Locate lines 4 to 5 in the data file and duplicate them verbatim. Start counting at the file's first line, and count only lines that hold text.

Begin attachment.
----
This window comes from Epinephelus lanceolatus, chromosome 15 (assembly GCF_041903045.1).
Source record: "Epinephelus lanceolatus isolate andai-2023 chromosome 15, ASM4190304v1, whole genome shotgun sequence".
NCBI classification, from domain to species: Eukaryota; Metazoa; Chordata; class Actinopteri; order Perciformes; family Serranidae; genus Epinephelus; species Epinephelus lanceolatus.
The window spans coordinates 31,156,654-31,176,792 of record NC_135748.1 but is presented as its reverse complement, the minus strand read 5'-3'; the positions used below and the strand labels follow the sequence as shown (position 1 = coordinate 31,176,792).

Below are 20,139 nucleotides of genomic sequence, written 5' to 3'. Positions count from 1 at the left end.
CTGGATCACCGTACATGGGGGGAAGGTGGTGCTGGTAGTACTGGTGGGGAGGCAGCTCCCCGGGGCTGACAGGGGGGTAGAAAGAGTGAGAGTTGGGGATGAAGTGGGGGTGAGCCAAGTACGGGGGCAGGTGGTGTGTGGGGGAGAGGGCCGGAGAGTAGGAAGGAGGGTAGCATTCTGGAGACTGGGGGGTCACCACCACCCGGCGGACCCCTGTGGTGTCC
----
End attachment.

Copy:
The window spans coordinates 31,156,654-31,176,792 of record NC_135748.1 but is presented as its reverse complement, the minus strand read 5'-3'; the positions used below and the strand labels follow the sequence as shown (position 1 = coordinate 31,176,792).

Below are 20,139 nucleotides of genomic sequence, written 5' to 3'. Positions count from 1 at the left end.